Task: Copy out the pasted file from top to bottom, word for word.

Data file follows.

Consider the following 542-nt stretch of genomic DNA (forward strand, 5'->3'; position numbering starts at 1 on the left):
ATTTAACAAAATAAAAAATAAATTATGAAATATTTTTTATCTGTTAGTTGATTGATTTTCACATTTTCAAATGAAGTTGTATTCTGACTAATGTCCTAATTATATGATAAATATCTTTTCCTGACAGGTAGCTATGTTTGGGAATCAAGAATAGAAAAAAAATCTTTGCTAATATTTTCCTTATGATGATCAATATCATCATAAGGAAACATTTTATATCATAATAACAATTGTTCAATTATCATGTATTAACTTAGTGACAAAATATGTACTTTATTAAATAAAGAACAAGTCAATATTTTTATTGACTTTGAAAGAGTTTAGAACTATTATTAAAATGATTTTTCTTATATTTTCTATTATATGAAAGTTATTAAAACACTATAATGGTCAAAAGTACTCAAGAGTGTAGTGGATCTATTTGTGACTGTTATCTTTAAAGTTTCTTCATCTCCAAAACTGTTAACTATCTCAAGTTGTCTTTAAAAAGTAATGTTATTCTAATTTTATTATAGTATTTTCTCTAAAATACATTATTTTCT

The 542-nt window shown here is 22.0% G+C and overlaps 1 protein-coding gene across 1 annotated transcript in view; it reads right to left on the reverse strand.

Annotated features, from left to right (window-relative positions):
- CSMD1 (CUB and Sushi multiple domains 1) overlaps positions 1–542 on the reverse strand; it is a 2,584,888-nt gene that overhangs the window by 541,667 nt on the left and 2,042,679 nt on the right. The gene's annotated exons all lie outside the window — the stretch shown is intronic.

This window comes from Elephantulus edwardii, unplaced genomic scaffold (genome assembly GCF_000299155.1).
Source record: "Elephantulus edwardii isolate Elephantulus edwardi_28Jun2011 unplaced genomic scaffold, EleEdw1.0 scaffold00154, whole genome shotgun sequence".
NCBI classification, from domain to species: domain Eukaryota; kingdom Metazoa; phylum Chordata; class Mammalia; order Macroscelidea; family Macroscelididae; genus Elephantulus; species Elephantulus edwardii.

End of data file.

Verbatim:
Consider the following 542-nt stretch of genomic DNA (forward strand, 5'->3'; position numbering starts at 1 on the left):
ATTTAACAAAATAAAAAATAAATTATGAAATATTTTTTATCTGTTAGTTGATTGATTTTCACATTTTCAAATGAAGTTGTATTCTGACTAATGTCCTAATTATATGATAAATATCTTTTCCTGACAGGTAGCTATGTTTGGGAATCAAGAATAGAAAAAAAATCTTTGCTAATATTTTCCTTATGATGATCAATATCATCATAAGGAAACATTTTATATCATAATAACAATTGTTCAATTATCATGTATTAACTTAGTGACAAAATATGTACTTTATTAAATAAAGAACAAGTCAATATTTTTATTGACTTTGAAAGAGTTTAGAACTATTATTAAAATGATTTTTCTTATATTTTCTATTATATGAAAGTTATTAAAACACTATAATGGTCAAAAGTACTCAAGAGTGTAGTGGATCTATTTGTGACTGTTATCTTTAAAGTTTCTTCATCTCCAAAACTGTTAACTATCTCAAGTTGTCTTTAAAAAGTAATGTTATTCTAATTTTATTATAGTATTTTCTCTAAAATACATTATTTTCT

The 542-nt window shown here is 22.0% G+C and overlaps 1 protein-coding gene across 1 annotated transcript in view; it reads right to left on the reverse strand.

Annotated features, from left to right (window-relative positions):
- CSMD1 (CUB and Sushi multiple domains 1) overlaps positions 1–542 on the reverse strand; it is a 2,584,888-nt gene that overhangs the window by 541,667 nt on the left and 2,042,679 nt on the right. The gene's annotated exons all lie outside the window — the stretch shown is intronic.

This window comes from Elephantulus edwardii, unplaced genomic scaffold (genome assembly GCF_000299155.1).
Source record: "Elephantulus edwardii isolate Elephantulus edwardi_28Jun2011 unplaced genomic scaffold, EleEdw1.0 scaffold00154, whole genome shotgun sequence".
NCBI classification, from domain to species: domain Eukaryota; kingdom Metazoa; phylum Chordata; class Mammalia; order Macroscelidea; family Macroscelididae; genus Elephantulus; species Elephantulus edwardii.